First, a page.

In this example were looking at an average hotel and it's the May results and YTD May. The left side is the summary of hours worked and on the right side, it's those hours divided by the rooms occupied which are at the very bottom of the chart on the right side.
From this simple analysis, we can clearly see where we're improving and where we are falling in the rooms division for the month and YTD relative to budget and last year with labor. We can see this by area and by hourly and management position. In this example, management in the front office, housekeeping, and reservations have had positive productivity changes. With the hourly, we see improvements in the front office, room attendants, reservations, and bell desk. Overall the YTD productivity is 1.755 hours per room occupied compared to the budget of 1.831 and last year of 1.806. Let's now look at the impact this has on the hotel. Comparing the YTD productivity to last year we see that it has improved from 1.806 hours per room occupied to 1.755 hours YTD this year. To measure the impact, we just need to subtract the two and multiply by the YTD rooms occupied. In this hotel, the wage rates with benefits are $30. (1.806-1.755 = .051) x 41975 rooms occupied = 2140 less hours worked x $30 = $64,221 in labor savings YTD after May. If the trend continues we will save over 150k by year end.
The chart and the analysis are great tools but the most useful piece of this is understanding what changes were made that created the enhanced productivity. From there we want to see how these ideas can be extrapolated to our other hotels. One of the chief by-products of this type of analysis is benchmarking all the operations in our portfolio so we can see what hotel is best and in turn discover
their practices and apply them wherever possible and practical to our other hotels. Brands sell expertise to owners and without productivity measurements in the financials, brands and hotels don't know if they are improving or not. A percentage will not tell you as it's a percentage of something else, usually revenue and this can be very misleading.
The food and beverage department productivity analysis is the same but uses F&B hours by area and covers. In F&B we need to organize things a little differently due to the various outlets and kitchens. We want to record direct service for each outlet using hourly and management as well as allocated hours for management, kitchen and stewarding.
Having these two additional costs separated and summarized on a separate schedule is both very handy and useful. These costs are usually allocated to each department using hours worked or some other allocation basis. To be able to see them in total is critical. Without the totals, we don't know the overall picture relative to budget and last year. This schedule can be created quite easily and it's important that we distinguish between supplemental payroll which is defined by costs that are directly related to the payroll. Examples are vacations, statutory holidays, sick pay, bonus, severance. On the benefit side, we want to include items like state and federal programs, health care, cafeteria costs, worker's compensation, and pensions. Both of these categories are big dollars to a hotel and their characteristics are different so having separate reporting that summarizes them is very important.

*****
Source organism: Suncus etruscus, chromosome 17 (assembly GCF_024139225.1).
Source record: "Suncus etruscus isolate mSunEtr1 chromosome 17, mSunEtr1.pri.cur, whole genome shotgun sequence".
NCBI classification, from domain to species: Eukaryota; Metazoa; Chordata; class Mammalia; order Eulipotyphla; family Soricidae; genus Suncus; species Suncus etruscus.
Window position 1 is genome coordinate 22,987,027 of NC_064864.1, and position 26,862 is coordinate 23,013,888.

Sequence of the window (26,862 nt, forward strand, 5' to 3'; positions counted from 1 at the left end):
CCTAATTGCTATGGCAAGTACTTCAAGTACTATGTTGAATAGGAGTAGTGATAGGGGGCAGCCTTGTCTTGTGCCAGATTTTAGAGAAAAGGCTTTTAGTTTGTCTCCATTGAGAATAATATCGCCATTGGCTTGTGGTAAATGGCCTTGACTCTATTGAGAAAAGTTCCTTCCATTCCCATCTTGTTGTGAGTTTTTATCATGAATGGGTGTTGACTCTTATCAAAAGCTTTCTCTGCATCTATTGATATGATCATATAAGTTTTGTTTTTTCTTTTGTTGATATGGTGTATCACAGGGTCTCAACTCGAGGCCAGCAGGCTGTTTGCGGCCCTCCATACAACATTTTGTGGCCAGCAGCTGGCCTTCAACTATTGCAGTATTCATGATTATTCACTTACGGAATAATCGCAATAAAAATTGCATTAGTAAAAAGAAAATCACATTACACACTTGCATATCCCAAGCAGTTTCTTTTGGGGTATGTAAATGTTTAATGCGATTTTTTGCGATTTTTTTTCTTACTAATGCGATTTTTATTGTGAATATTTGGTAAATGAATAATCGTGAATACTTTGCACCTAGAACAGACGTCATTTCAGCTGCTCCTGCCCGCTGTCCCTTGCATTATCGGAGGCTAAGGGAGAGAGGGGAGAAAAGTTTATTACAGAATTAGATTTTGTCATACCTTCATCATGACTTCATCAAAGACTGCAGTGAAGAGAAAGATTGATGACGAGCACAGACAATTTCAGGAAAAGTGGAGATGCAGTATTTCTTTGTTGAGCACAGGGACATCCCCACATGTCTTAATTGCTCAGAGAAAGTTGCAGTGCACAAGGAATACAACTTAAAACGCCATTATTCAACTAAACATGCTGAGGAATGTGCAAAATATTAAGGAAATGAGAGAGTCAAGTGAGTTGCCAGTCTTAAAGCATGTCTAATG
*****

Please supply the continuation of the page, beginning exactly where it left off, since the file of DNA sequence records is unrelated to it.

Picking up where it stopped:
Tracking Arrivals and Departures and Average Guests Per Stay
I once had a hotel in my region that had an average length of stay of 13 days. Needless to say, this hotel was unique. On the other side of that, I also know an airport hotel that has an average stay of less than 1 day. This statistic allows us to measure the amount of activity for the bell desk and front desk as well as the demand on the room attendants as stay overs are easier to clean than departures. Stay overs mean no additional work for the front desk, door or bell desk. The average length of stay also can point to early or delayed capital needs for everything from the room renovation to the carpets and other operating equipment. A general rule of thumb in rooms is, the higher the average length of stay the better the labor productivity should be. This statistic is calculated by dividing the number of rooms occupied by the arrivals. Finally, were wanting to measure and see the average number of guests per stay. We can achieve this by recording the number of guests in the room and dividing the aggregate of these by the total number of rooms sold. This is particularly useful for measuring F&B capture and it also points to linen and amenity consumption. Typically, the lower the number of guests the lower the laundry and amenity costs per room occupied.
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The Hotel Financial Coach